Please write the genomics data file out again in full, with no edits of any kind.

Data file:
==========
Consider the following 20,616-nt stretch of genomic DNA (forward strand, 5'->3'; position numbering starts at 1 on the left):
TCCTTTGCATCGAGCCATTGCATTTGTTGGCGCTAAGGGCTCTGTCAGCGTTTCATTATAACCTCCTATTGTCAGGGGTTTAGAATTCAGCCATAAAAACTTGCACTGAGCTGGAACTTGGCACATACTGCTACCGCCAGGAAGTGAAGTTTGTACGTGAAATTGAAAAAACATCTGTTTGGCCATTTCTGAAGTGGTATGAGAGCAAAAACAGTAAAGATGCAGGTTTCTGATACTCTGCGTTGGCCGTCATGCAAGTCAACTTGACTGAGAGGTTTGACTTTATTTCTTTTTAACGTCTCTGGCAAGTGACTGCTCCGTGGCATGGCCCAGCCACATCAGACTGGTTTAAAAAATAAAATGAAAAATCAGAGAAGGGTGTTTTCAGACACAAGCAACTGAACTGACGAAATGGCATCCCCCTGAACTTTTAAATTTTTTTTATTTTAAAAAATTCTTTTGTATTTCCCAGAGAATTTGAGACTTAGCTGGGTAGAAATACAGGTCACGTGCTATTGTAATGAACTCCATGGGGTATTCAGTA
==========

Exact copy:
Consider the following 20,616-nt stretch of genomic DNA (forward strand, 5'->3'; position numbering starts at 1 on the left):
TCCTTTGCATCGAGCCATTGCATTTGTTGGCGCTAAGGGCTCTGTCAGCGTTTCATTATAACCTCCTATTGTCAGGGGTTTAGAATTCAGCCATAAAAACTTGCACTGAGCTGGAACTTGGCACATACTGCTACCGCCAGGAAGTGAAGTTTGTACGTGAAATTGAAAAAACATCTGTTTGGCCATTTCTGAAGTGGTATGAGAGCAAAAACAGTAAAGATGCAGGTTTCTGATACTCTGCGTTGGCCGTCATGCAAGTCAACTTGACTGAGAGGTTTGACTTTATTTCTTTTTAACGTCTCTGGCAAGTGACTGCTCCGTGGCATGGCCCAGCCACATCAGACTGGTTTAAAAAATAAAATGAAAAATCAGAGAAGGGTGTTTTCAGACACAAGCAACTGAACTGACGAAATGGCATCCCCCTGAACTTTTAAATTTTTTTTATTTTAAAAAATTCTTTTGTATTTCCCAGAGAATTTGAGACTTAGCTGGGTAGAAATACAGGTCACGTGCTATTGTAATGAACTCCATGGGGTATTCAGTA